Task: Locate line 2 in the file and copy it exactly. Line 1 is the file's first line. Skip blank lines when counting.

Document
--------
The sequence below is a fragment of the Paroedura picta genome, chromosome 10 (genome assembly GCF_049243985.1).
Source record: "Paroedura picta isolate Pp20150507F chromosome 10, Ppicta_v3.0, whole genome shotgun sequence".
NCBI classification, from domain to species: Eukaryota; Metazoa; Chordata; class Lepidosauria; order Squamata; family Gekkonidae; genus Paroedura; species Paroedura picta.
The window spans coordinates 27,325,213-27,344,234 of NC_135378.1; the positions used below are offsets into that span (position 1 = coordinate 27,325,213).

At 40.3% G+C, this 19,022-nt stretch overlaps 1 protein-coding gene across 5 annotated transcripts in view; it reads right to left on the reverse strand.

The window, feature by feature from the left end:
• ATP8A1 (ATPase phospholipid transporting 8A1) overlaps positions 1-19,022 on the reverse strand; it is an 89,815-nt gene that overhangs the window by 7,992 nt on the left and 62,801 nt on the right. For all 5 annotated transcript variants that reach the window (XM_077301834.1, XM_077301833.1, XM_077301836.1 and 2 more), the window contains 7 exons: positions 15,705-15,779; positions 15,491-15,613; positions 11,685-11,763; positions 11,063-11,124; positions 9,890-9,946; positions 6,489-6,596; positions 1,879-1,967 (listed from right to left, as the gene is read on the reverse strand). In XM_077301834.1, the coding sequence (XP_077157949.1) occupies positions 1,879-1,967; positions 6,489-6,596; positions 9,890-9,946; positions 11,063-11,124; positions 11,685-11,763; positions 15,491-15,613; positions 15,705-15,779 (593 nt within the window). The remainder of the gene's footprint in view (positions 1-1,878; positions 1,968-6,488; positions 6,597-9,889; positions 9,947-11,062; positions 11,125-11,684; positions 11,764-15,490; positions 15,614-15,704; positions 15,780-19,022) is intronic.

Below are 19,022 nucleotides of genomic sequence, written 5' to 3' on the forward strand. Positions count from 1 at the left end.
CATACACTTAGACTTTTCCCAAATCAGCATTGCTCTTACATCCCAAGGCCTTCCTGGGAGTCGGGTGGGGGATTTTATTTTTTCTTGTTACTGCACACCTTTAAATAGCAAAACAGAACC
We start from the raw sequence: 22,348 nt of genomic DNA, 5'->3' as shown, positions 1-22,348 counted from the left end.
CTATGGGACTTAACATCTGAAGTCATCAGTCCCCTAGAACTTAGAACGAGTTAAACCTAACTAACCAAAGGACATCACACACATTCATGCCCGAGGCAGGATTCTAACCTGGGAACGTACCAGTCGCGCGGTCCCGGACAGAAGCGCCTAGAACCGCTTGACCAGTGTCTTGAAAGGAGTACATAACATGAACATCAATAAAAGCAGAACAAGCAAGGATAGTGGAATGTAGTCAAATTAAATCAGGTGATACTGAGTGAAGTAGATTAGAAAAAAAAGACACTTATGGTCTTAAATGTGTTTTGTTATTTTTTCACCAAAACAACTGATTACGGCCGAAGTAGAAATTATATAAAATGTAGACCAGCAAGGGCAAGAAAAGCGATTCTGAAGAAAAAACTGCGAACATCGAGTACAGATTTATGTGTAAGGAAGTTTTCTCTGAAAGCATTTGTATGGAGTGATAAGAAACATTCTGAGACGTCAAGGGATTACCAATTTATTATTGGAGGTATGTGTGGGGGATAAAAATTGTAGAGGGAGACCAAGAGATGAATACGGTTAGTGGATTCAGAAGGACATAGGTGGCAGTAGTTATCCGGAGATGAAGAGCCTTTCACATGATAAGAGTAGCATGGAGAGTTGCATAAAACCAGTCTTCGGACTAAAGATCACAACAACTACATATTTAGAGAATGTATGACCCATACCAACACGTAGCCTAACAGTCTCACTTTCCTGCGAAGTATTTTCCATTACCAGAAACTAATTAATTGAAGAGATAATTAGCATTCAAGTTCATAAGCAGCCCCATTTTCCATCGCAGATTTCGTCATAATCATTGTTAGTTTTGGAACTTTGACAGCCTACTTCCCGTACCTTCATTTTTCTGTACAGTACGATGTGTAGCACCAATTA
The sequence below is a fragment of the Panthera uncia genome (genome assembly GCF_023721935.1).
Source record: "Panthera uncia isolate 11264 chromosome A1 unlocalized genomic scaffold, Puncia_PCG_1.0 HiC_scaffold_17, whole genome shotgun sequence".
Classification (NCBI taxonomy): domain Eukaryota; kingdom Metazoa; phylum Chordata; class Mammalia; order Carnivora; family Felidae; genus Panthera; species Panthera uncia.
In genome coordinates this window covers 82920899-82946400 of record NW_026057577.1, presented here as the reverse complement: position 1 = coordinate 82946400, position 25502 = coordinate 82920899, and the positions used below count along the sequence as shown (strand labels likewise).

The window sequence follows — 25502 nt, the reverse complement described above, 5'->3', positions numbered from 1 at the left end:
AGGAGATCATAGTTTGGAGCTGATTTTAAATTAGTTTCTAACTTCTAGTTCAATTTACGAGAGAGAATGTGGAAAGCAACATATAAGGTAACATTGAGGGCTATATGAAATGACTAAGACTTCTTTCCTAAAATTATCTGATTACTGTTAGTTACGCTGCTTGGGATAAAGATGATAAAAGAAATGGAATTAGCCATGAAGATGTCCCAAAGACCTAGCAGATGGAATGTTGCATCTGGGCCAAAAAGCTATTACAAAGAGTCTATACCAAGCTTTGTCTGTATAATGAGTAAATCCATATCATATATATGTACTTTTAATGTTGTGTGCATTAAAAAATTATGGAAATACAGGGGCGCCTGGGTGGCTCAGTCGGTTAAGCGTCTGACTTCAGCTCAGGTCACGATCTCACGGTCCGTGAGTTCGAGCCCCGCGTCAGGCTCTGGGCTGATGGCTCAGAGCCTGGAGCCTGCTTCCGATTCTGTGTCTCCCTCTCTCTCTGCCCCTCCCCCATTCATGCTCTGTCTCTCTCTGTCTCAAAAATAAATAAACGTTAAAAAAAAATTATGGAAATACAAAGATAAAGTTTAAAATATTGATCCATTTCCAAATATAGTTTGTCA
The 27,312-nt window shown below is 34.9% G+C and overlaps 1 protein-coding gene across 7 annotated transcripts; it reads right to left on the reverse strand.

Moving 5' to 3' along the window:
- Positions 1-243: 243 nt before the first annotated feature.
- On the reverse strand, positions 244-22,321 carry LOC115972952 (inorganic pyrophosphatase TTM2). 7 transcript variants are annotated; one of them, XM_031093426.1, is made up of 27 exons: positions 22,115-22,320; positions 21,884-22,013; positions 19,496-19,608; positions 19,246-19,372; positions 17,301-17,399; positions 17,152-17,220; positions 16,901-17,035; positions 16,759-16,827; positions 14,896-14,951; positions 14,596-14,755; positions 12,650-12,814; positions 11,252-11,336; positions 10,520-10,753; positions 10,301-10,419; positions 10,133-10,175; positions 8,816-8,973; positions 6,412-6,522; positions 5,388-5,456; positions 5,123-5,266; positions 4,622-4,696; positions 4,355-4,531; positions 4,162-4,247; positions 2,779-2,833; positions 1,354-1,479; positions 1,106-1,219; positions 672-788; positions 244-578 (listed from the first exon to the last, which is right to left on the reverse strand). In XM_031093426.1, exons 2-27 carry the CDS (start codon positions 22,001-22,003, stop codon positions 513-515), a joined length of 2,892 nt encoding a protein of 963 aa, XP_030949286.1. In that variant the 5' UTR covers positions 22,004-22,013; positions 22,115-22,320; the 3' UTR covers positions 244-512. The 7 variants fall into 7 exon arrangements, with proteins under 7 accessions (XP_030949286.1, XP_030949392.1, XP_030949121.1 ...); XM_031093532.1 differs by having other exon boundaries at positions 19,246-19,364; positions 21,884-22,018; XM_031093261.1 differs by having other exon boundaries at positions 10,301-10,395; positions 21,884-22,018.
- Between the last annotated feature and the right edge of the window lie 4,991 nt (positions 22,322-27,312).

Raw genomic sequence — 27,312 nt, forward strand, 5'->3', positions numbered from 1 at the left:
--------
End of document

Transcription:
Source record: "Paroedura picta isolate Pp20150507F chromosome 10, Ppicta_v3.0, whole genome shotgun sequence".